Port ant place in
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  #15  
Old 07-09-2018, 05:17 PM
TriDeltaSallie TriDeltaSallie is offline
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Tri Delta Recommendations History

Okay, I’m a sorority history dork so this question intrigued me. I pulled out my History of Delta Delta Delta 1888-1988 to see what it might have to say. Here is a relevant section (page 420):

-----------------------------------

Tri Delta’s recommendation system has always had two main purposes: to provide collegiate chapters with information on rushees which is not available from other sources; and to recognize the concept of lifetime membership by giving alumnae a role in the membership selection process.

At first, the system consisted entirely of word-of-mouth recommendations or, as the Fraternity expanded, some letters of recommendation. The supplement to the Constitution in 1918 stated, “no student shall be considered for membership unless recommended and investigated.” However, no procedure was established to verify collegiate chapter compliance.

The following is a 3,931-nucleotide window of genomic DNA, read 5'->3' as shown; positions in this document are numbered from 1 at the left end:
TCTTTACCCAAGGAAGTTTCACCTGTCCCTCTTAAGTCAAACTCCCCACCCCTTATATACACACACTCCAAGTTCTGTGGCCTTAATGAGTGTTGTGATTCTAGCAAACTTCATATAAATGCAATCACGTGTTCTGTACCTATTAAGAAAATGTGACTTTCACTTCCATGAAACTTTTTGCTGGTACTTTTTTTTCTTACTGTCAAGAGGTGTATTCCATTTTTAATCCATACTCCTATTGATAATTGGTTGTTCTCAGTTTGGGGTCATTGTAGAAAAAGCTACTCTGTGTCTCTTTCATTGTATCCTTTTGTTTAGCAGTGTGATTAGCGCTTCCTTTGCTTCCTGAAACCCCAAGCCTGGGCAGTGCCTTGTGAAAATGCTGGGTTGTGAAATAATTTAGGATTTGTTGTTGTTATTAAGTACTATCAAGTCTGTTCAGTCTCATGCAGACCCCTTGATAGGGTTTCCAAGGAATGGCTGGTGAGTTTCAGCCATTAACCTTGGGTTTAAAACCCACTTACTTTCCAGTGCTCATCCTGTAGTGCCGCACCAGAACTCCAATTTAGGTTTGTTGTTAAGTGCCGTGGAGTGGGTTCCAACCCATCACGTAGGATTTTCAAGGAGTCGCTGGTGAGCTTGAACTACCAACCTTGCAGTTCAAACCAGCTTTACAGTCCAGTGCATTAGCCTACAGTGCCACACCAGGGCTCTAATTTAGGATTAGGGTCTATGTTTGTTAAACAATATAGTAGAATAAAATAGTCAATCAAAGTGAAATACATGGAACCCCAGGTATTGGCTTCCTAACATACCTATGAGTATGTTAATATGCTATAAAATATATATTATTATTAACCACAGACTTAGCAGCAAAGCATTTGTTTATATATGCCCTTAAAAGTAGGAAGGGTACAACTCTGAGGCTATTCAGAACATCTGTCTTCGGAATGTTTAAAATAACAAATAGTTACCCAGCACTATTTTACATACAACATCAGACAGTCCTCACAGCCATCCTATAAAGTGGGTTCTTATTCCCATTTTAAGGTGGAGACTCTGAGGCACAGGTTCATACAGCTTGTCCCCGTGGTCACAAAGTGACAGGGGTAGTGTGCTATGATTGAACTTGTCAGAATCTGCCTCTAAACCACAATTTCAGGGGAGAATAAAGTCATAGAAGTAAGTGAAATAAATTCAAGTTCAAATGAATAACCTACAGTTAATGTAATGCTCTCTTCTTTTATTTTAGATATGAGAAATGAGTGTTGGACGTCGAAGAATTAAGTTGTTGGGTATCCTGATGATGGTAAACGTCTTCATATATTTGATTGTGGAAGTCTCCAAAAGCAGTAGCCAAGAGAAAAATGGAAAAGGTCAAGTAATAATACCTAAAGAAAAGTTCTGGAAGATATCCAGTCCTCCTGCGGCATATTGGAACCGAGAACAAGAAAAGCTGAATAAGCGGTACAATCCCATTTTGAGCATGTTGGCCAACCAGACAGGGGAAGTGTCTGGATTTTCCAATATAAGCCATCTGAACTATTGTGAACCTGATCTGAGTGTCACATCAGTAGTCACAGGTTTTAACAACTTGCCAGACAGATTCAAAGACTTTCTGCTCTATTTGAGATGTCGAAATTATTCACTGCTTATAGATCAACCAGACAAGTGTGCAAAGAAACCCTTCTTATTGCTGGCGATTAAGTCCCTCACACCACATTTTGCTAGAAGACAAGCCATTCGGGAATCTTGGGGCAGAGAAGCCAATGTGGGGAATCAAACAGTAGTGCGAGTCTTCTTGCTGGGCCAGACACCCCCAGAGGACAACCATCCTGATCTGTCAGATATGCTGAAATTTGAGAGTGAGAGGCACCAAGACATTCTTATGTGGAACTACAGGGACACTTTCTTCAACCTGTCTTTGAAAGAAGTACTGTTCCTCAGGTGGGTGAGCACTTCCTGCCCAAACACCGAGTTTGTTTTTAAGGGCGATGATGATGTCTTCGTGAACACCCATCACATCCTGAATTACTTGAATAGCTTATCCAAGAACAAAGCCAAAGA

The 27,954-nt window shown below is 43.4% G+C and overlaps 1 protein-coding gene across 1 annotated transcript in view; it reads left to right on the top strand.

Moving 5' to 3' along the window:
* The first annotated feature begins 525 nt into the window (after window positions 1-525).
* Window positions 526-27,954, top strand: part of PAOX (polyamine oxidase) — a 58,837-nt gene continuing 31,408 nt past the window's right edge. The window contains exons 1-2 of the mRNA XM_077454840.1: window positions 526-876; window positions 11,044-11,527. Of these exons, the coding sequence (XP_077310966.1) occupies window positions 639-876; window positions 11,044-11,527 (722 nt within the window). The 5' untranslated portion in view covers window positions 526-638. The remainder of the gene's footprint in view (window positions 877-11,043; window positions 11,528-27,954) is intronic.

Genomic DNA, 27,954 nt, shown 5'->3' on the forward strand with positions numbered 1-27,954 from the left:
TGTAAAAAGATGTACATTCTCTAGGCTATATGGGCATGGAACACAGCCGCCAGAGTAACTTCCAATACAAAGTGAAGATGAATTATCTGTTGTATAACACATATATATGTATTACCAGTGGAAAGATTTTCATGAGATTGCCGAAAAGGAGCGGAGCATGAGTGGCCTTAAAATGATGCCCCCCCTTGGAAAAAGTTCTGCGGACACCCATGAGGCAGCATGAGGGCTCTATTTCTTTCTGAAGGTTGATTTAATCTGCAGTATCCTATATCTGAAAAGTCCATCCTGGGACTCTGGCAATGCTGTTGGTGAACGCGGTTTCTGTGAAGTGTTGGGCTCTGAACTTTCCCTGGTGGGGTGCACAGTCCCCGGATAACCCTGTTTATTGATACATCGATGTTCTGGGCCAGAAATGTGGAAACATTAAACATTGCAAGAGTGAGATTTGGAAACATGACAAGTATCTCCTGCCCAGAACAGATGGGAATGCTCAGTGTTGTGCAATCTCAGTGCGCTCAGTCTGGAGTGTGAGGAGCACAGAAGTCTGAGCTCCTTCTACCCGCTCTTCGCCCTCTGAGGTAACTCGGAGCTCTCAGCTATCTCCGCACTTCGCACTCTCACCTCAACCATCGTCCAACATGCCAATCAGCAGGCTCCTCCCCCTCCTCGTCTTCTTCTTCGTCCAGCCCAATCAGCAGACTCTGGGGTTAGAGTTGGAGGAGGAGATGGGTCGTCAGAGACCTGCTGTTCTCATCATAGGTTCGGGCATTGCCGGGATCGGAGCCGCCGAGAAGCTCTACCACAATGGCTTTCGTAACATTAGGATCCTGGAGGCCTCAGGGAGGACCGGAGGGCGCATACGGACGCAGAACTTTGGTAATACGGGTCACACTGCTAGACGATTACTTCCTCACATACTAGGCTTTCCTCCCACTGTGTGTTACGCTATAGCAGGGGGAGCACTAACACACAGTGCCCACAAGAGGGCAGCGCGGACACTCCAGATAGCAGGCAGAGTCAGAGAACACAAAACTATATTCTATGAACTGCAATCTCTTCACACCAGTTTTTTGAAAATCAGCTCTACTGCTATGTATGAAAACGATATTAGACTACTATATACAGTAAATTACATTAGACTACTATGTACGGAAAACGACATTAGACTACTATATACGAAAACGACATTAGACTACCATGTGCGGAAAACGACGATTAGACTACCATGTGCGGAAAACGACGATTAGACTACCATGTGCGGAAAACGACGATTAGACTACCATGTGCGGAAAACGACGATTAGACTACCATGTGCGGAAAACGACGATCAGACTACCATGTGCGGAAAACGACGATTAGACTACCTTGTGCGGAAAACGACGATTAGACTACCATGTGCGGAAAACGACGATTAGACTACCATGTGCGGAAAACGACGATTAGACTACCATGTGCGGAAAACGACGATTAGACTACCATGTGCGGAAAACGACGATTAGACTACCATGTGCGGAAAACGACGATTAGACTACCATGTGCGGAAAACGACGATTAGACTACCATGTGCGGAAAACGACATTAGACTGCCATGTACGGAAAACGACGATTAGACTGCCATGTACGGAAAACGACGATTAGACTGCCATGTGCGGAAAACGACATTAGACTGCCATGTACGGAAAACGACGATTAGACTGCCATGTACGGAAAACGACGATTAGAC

The 1928 Trieme contained a formal recommendation blank. A completed form on each pledge member was to be retained for two years in a chapter’s file. The 1931 Convention established the procedure for information cards to be filled out by a chapter’s rushing chairman and returned to alumnae recommenders within three weeks of the end of rush. The 1934 Governing Regulations included a new section on eligibility which stated, “A written recommendation properly filled in by alumna of Delta Delta Delta must be in the chapter files before a girl may be pledged.”

Between 1938 and 1940, the requirement developed that where there was an organized alliance, a rushee’s recommendation had to come from the alliance, not an individual. At the same time the state or regional system developed. The Trident, October 1940, contained the first listing of state and regional recommendation chairmen. The 1940-1942 Governing Regulations required that the recommendation for a rushee must be written by an individual alumna resident in the hometown and approved by the hometown alliance, if one existed. If no organized alumnae group existed in a rushee’s hometown, the state recommendation chairman would solicit recommendations from alumnae in the area and then process them back to the collegiate chapter.

------------------------------------------

It goes on from there, but that's the information about the early days. I would guess most NPC groups followed a similar trajectory, give or take some years. Recommendation was changed to reference in 1970.